If these steps don’t work, then do not keep trying them over and over again. If you have a hard drive that has really failed data recovery services consistently claim that continuing to do so decreases the likelihood that they will be able to retrieve your lost files.
(3) Figure out exactly what data you have lost.
If you have backed up data already, then you just need to get a new drive, install it, and copy your old data onto your new drive.
But assuming you didn’t back up your data, you’re now stuck with a drive that doesn’t work but has all of your old data on it, and the next step is to figure out exactly which files you have lost. For me, my MacBook was my everyday computer, but I still had files stored all over the place—on my old iMac, on multiple flash drives, uploaded to the internet, and on a couple of the computers at the church building.
In my case, I basically realized that I was missing files only from the last year, with a few sermons, pictures, and other files randomly backed up on flash drives.
(4) Determine what your lost data is worth.
Once you have a pretty good idea of what files you are missing, the next step is to determine what that data is worth to you.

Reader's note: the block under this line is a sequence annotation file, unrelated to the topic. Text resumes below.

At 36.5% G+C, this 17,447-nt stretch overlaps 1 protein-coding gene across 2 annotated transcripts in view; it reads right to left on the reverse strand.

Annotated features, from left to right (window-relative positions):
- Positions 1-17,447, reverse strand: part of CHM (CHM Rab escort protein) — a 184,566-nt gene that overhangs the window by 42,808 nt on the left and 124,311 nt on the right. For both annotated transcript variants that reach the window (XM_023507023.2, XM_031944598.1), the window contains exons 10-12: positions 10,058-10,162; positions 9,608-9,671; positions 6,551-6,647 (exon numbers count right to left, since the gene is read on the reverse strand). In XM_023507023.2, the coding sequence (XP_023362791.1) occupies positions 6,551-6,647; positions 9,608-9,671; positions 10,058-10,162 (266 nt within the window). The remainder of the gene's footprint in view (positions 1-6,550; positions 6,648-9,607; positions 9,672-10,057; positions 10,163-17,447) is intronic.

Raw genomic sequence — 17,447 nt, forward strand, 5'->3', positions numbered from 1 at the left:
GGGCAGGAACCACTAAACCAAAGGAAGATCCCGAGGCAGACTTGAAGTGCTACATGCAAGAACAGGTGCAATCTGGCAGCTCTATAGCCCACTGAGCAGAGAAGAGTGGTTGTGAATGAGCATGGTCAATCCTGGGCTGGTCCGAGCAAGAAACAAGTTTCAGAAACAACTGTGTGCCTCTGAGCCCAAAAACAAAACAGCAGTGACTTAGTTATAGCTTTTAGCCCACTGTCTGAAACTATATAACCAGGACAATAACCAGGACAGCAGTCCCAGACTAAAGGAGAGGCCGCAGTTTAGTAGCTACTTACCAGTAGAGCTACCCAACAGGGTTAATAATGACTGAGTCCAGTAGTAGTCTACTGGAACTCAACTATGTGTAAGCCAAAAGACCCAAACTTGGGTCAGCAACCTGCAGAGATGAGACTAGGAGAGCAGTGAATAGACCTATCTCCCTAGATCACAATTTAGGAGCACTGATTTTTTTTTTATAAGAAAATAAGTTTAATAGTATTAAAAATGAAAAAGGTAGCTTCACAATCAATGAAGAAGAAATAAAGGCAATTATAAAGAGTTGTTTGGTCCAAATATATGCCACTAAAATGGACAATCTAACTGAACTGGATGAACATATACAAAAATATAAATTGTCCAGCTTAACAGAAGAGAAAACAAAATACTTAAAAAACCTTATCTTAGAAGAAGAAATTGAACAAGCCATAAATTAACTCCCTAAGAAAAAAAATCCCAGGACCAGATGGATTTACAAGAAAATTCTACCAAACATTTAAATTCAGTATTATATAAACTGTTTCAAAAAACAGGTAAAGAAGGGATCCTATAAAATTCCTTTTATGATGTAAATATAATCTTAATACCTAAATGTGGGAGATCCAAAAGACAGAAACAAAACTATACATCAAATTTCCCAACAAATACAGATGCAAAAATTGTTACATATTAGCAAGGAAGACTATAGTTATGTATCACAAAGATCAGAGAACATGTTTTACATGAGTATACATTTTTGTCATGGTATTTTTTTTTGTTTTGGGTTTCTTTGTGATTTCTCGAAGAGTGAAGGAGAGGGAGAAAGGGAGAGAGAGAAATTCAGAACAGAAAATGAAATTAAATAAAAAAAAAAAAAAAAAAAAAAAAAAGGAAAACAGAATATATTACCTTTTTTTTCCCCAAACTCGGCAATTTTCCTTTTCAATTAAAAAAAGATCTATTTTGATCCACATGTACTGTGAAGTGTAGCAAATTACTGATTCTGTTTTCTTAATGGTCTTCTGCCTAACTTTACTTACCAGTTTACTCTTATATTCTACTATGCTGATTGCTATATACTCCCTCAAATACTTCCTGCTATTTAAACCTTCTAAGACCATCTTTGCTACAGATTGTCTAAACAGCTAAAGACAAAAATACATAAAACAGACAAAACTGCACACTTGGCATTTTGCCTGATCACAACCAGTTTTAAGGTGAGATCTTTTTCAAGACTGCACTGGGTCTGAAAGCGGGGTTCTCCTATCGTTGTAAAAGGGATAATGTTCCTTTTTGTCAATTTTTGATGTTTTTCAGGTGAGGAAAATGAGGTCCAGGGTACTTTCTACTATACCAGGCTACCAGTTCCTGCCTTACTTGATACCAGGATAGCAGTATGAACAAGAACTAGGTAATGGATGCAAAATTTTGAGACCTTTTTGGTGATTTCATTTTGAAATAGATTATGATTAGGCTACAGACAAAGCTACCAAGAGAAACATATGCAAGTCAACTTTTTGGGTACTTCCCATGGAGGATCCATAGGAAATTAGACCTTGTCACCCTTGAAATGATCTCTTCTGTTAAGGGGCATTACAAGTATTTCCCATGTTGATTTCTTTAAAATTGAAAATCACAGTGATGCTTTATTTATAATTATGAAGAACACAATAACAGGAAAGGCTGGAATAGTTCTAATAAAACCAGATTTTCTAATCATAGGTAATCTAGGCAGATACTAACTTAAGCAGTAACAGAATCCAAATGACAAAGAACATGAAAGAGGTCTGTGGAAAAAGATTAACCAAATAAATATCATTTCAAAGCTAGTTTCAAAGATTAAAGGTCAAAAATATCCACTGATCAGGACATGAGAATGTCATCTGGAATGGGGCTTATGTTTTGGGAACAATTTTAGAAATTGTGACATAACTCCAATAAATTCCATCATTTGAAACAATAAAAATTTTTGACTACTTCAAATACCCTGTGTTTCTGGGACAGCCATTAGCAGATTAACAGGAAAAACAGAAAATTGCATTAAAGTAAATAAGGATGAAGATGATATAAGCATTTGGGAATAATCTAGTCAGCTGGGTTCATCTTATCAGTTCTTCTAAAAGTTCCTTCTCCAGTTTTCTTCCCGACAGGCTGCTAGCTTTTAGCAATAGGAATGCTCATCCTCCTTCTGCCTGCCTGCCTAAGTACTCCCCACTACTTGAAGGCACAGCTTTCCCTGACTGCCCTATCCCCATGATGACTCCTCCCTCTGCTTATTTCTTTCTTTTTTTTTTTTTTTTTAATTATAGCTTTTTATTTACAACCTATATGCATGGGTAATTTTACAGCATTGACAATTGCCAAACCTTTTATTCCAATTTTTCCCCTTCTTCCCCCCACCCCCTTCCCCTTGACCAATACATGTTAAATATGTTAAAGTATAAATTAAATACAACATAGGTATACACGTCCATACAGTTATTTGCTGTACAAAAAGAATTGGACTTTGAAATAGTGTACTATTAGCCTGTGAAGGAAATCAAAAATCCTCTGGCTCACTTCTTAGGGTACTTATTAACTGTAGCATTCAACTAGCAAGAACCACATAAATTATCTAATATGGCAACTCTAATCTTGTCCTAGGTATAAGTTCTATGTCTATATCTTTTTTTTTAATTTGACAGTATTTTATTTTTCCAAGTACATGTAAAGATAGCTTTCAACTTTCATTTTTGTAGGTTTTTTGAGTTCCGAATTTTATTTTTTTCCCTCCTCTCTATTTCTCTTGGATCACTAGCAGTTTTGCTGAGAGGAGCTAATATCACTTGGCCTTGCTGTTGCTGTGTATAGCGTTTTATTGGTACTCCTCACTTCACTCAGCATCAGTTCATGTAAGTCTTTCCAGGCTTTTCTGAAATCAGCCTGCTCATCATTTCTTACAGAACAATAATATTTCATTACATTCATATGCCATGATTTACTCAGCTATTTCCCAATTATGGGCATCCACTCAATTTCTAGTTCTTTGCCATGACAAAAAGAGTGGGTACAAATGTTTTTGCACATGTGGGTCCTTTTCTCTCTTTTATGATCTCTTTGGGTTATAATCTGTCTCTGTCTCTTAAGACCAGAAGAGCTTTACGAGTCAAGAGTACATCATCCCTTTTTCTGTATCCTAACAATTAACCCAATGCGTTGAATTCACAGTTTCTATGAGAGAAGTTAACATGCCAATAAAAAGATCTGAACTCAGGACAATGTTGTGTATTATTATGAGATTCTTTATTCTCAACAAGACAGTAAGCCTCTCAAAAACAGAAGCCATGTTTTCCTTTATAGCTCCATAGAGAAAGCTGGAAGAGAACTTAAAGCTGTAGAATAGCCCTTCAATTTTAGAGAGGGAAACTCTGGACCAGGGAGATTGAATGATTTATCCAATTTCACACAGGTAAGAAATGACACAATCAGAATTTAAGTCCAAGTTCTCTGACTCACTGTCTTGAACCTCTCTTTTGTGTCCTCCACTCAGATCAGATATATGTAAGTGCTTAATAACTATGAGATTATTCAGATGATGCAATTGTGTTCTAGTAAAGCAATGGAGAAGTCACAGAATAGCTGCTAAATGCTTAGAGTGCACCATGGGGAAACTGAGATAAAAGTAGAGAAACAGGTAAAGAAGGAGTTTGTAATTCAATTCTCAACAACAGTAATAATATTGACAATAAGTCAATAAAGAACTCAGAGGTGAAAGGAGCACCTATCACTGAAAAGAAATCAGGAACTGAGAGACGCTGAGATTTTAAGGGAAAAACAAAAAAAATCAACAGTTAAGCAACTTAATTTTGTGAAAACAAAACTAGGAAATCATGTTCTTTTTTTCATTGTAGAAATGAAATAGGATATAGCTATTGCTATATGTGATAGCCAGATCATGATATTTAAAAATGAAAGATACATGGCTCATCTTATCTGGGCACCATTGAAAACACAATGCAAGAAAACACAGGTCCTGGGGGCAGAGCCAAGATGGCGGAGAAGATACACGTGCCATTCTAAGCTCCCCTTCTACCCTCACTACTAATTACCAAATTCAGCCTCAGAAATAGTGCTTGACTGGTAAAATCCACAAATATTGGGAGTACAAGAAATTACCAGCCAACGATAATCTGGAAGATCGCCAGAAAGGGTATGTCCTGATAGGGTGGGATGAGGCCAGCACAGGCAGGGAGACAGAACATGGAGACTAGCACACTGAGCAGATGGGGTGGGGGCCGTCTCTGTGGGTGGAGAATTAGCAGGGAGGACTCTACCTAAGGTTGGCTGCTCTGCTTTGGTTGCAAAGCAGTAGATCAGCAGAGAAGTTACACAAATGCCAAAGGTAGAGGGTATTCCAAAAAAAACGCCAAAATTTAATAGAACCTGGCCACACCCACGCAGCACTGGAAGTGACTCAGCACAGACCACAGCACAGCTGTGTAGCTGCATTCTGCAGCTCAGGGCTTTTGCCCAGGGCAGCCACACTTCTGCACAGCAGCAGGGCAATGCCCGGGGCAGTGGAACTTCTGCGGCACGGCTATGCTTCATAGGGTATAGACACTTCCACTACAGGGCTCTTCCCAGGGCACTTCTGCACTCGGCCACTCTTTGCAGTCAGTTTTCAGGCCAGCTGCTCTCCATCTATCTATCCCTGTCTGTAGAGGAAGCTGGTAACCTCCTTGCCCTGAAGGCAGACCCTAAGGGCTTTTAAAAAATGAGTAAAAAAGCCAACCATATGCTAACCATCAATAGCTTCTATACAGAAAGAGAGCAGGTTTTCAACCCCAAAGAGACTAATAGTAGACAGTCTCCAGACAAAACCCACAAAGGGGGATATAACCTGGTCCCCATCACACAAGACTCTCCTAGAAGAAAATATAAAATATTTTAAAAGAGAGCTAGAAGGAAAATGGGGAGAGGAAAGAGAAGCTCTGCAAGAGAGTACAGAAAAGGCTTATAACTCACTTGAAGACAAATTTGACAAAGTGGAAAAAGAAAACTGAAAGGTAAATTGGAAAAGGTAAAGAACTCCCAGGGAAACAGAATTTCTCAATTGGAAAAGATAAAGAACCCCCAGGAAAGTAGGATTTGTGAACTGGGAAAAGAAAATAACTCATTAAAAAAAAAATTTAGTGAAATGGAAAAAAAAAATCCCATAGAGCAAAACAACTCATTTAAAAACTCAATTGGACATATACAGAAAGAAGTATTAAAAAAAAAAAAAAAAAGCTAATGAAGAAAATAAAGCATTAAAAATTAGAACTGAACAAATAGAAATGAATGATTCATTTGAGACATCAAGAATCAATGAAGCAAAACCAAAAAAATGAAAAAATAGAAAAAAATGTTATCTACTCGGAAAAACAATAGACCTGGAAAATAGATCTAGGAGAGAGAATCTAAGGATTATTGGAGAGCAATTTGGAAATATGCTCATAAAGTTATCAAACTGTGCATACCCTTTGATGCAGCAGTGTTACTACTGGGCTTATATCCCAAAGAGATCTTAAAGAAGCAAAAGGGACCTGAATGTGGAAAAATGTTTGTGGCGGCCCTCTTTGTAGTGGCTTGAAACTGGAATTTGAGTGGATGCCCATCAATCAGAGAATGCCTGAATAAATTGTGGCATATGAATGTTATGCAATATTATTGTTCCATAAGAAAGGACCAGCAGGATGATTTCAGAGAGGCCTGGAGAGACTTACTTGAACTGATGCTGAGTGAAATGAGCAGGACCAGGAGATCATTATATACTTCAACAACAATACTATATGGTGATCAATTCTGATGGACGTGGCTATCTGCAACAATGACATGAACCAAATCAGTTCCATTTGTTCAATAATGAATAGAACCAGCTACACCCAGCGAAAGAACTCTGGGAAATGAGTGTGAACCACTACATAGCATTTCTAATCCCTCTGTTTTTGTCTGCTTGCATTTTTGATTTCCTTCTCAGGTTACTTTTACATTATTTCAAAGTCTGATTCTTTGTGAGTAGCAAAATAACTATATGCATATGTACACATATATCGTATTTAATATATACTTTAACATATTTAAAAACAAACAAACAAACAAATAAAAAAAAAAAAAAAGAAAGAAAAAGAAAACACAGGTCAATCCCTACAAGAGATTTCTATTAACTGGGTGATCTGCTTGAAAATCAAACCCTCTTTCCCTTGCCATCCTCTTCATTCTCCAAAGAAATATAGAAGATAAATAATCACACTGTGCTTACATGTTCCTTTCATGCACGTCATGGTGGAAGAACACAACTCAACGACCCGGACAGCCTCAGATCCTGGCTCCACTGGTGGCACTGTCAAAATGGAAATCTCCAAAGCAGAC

Different people use their computers differently, which means lost data is more important to some people than to others:
Media Storage: Many people have a lot of music and video files on their computers which may be worth a lot of money. Of course, if you’ve purchased these files through a service like iTunes, you can usually just re-download them without much trouble. If you have a lot of files that cannot be replaced without spending money, you should factor that into how much your data is worth. In my case, all of my music files were backed up to my iMac, so this wasn’t a big problem.
Clutter Files: This would include things like email attachments that you had downloaded but didn’t really need to save, or in my case, things like undergrad school projects that I would never conceivably need for anything again. In a sense, this is actually one of the only good things about having your hard drive fail—it destroys files that were cluttering up your computer that you had never taken the time to get rid of.
Work Projects: Obviously, work files vary a lot depending on what kind of work you do. In my case, I completely lost several sermons which I didn’t have backed up anywhere else. I still had the powerpoint presentations for those sermons on another computer, but the vast majority of the content was just gone. I also do a lot of graphic design work, and there were several projects that I lost. Finally, I completely lost access to a couple of web design projects that I had spent a lot of time on.